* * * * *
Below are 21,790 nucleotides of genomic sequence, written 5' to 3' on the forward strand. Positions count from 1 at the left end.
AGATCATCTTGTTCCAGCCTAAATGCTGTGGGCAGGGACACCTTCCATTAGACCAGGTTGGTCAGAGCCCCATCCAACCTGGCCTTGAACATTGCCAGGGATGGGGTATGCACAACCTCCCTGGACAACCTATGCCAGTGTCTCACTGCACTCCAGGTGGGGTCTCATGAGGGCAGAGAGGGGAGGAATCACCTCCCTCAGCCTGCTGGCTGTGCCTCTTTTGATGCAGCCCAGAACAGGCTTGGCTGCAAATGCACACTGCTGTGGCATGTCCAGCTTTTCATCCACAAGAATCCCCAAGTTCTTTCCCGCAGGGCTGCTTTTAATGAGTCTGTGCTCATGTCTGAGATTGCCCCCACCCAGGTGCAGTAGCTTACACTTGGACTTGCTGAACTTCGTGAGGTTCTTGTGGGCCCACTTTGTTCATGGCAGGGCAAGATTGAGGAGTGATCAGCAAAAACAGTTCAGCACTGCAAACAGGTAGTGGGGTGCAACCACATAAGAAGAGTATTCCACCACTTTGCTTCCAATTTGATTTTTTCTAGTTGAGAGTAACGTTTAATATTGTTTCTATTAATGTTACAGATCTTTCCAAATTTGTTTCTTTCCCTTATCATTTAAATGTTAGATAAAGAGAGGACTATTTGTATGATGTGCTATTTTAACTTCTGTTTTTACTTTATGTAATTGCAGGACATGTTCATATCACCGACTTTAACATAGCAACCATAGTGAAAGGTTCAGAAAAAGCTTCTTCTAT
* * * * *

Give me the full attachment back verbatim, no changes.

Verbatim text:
Below are 21,790 nucleotides of genomic sequence, written 5' to 3' on the forward strand. Positions count from 1 at the left end.
AGATCATCTTGTTCCAGCCTAAATGCTGTGGGCAGGGACACCTTCCATTAGACCAGGTTGGTCAGAGCCCCATCCAACCTGGCCTTGAACATTGCCAGGGATGGGGTATGCACAACCTCCCTGGACAACCTATGCCAGTGTCTCACTGCACTCCAGGTGGGGTCTCATGAGGGCAGAGAGGGGAGGAATCACCTCCCTCAGCCTGCTGGCTGTGCCTCTTTTGATGCAGCCCAGAACAGGCTTGGCTGCAAATGCACACTGCTGTGGCATGTCCAGCTTTTCATCCACAAGAATCCCCAAGTTCTTTCCCGCAGGGCTGCTTTTAATGAGTCTGTGCTCATGTCTGAGATTGCCCCCACCCAGGTGCAGTAGCTTACACTTGGACTTGCTGAACTTCGTGAGGTTCTTGTGGGCCCACTTTGTTCATGGCAGGGCAAGATTGAGGAGTGATCAGCAAAAACAGTTCAGCACTGCAAACAGGTAGTGGGGTGCAACCACATAAGAAGAGTATTCCACCACTTTGCTTCCAATTTGATTTTTTCTAGTTGAGAGTAACGTTTAATATTGTTTCTATTAATGTTACAGATCTTTCCAAATTTGTTTCTTTCCCTTATCATTTAAATGTTAGATAAAGAGAGGACTATTTGTATGATGTGCTATTTTAACTTCTGTTTTTACTTTATGTAATTGCAGGACATGTTCATATCACCGACTTTAACATAGCAACCATAGTGAAAGGTTCAGAAAAAGCTTCTTCTAT